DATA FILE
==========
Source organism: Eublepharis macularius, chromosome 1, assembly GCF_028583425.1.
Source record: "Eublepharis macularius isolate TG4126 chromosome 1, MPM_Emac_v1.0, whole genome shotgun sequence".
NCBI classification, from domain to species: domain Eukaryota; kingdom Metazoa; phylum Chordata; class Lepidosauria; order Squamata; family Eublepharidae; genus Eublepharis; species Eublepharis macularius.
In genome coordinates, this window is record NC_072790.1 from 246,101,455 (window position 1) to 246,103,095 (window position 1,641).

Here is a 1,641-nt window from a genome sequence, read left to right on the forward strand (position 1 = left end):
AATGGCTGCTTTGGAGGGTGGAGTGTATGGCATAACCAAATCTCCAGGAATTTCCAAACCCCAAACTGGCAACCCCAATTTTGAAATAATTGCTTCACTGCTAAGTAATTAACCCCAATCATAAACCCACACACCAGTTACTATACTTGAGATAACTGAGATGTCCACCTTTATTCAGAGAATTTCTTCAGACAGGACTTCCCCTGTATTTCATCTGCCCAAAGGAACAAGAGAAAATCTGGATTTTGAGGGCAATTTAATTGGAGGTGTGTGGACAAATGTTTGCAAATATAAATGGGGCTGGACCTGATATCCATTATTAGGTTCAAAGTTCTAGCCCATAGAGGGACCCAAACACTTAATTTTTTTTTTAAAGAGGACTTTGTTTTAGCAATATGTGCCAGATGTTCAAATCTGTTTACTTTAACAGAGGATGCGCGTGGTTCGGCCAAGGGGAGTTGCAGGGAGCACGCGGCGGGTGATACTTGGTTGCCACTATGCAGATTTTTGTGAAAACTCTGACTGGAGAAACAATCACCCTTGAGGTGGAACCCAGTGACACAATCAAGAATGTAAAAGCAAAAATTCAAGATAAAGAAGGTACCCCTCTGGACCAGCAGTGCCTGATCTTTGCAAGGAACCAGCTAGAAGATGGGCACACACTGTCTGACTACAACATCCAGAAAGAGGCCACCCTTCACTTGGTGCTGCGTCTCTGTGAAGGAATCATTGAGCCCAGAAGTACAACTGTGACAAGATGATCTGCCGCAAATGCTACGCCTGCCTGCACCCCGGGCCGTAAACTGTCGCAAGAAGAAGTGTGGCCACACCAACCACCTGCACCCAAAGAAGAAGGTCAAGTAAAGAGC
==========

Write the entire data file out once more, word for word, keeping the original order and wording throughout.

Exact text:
Source organism: Eublepharis macularius, chromosome 1, assembly GCF_028583425.1.
Source record: "Eublepharis macularius isolate TG4126 chromosome 1, MPM_Emac_v1.0, whole genome shotgun sequence".
NCBI classification, from domain to species: domain Eukaryota; kingdom Metazoa; phylum Chordata; class Lepidosauria; order Squamata; family Eublepharidae; genus Eublepharis; species Eublepharis macularius.
In genome coordinates, this window is record NC_072790.1 from 246,101,455 (window position 1) to 246,103,095 (window position 1,641).

Here is a 1,641-nt window from a genome sequence, read left to right on the forward strand (position 1 = left end):
AATGGCTGCTTTGGAGGGTGGAGTGTATGGCATAACCAAATCTCCAGGAATTTCCAAACCCCAAACTGGCAACCCCAATTTTGAAATAATTGCTTCACTGCTAAGTAATTAACCCCAATCATAAACCCACACACCAGTTACTATACTTGAGATAACTGAGATGTCCACCTTTATTCAGAGAATTTCTTCAGACAGGACTTCCCCTGTATTTCATCTGCCCAAAGGAACAAGAGAAAATCTGGATTTTGAGGGCAATTTAATTGGAGGTGTGTGGACAAATGTTTGCAAATATAAATGGGGCTGGACCTGATATCCATTATTAGGTTCAAAGTTCTAGCCCATAGAGGGACCCAAACACTTAATTTTTTTTTTAAAGAGGACTTTGTTTTAGCAATATGTGCCAGATGTTCAAATCTGTTTACTTTAACAGAGGATGCGCGTGGTTCGGCCAAGGGGAGTTGCAGGGAGCACGCGGCGGGTGATACTTGGTTGCCACTATGCAGATTTTTGTGAAAACTCTGACTGGAGAAACAATCACCCTTGAGGTGGAACCCAGTGACACAATCAAGAATGTAAAAGCAAAAATTCAAGATAAAGAAGGTACCCCTCTGGACCAGCAGTGCCTGATCTTTGCAAGGAACCAGCTAGAAGATGGGCACACACTGTCTGACTACAACATCCAGAAAGAGGCCACCCTTCACTTGGTGCTGCGTCTCTGTGAAGGAATCATTGAGCCCAGAAGTACAACTGTGACAAGATGATCTGCCGCAAATGCTACGCCTGCCTGCACCCCGGGCCGTAAACTGTCGCAAGAAGAAGTGTGGCCACACCAACCACCTGCACCCAAAGAAGAAGGTCAAGTAAAGAGC